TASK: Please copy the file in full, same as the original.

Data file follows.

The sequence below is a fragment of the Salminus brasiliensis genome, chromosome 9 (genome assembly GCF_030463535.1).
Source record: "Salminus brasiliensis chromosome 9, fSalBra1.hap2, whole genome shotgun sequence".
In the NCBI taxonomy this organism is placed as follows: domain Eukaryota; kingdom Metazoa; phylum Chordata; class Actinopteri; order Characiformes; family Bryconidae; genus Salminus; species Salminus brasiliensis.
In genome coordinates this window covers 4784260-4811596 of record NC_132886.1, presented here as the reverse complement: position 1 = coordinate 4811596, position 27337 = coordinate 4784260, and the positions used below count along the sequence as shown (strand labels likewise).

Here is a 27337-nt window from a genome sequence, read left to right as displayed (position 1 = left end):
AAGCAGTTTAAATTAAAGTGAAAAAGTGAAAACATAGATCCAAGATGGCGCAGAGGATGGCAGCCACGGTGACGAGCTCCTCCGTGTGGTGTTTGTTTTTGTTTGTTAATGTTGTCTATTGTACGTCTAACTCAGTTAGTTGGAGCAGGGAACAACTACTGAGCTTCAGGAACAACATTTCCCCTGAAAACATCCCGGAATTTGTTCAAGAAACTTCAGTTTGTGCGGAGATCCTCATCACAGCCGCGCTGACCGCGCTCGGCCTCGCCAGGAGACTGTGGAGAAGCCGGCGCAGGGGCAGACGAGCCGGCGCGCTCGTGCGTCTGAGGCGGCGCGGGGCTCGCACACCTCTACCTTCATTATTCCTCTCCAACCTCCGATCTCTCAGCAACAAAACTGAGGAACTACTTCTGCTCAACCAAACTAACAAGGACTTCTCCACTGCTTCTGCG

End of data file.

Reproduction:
The sequence below is a fragment of the Salminus brasiliensis genome, chromosome 9 (genome assembly GCF_030463535.1).
Source record: "Salminus brasiliensis chromosome 9, fSalBra1.hap2, whole genome shotgun sequence".
In the NCBI taxonomy this organism is placed as follows: domain Eukaryota; kingdom Metazoa; phylum Chordata; class Actinopteri; order Characiformes; family Bryconidae; genus Salminus; species Salminus brasiliensis.
In genome coordinates this window covers 4784260-4811596 of record NC_132886.1, presented here as the reverse complement: position 1 = coordinate 4811596, position 27337 = coordinate 4784260, and the positions used below count along the sequence as shown (strand labels likewise).

Here is a 27337-nt window from a genome sequence, read left to right as displayed (position 1 = left end):
AAGCAGTTTAAATTAAAGTGAAAAAGTGAAAACATAGATCCAAGATGGCGCAGAGGATGGCAGCCACGGTGACGAGCTCCTCCGTGTGGTGTTTGTTTTTGTTTGTTAATGTTGTCTATTGTACGTCTAACTCAGTTAGTTGGAGCAGGGAACAACTACTGAGCTTCAGGAACAACATTTCCCCTGAAAACATCCCGGAATTTGTTCAAGAAACTTCAGTTTGTGCGGAGATCCTCATCACAGCCGCGCTGACCGCGCTCGGCCTCGCCAGGAGACTGTGGAGAAGCCGGCGCAGGGGCAGACGAGCCGGCGCGCTCGTGCGTCTGAGGCGGCGCGGGGCTCGCACACCTCTACCTTCATTATTCCTCTCCAACCTCCGATCTCTCAGCAACAAAACTGAGGAACTACTTCTGCTCAACCAAACTAACAAGGACTTCTCCACTGCTTCTGCG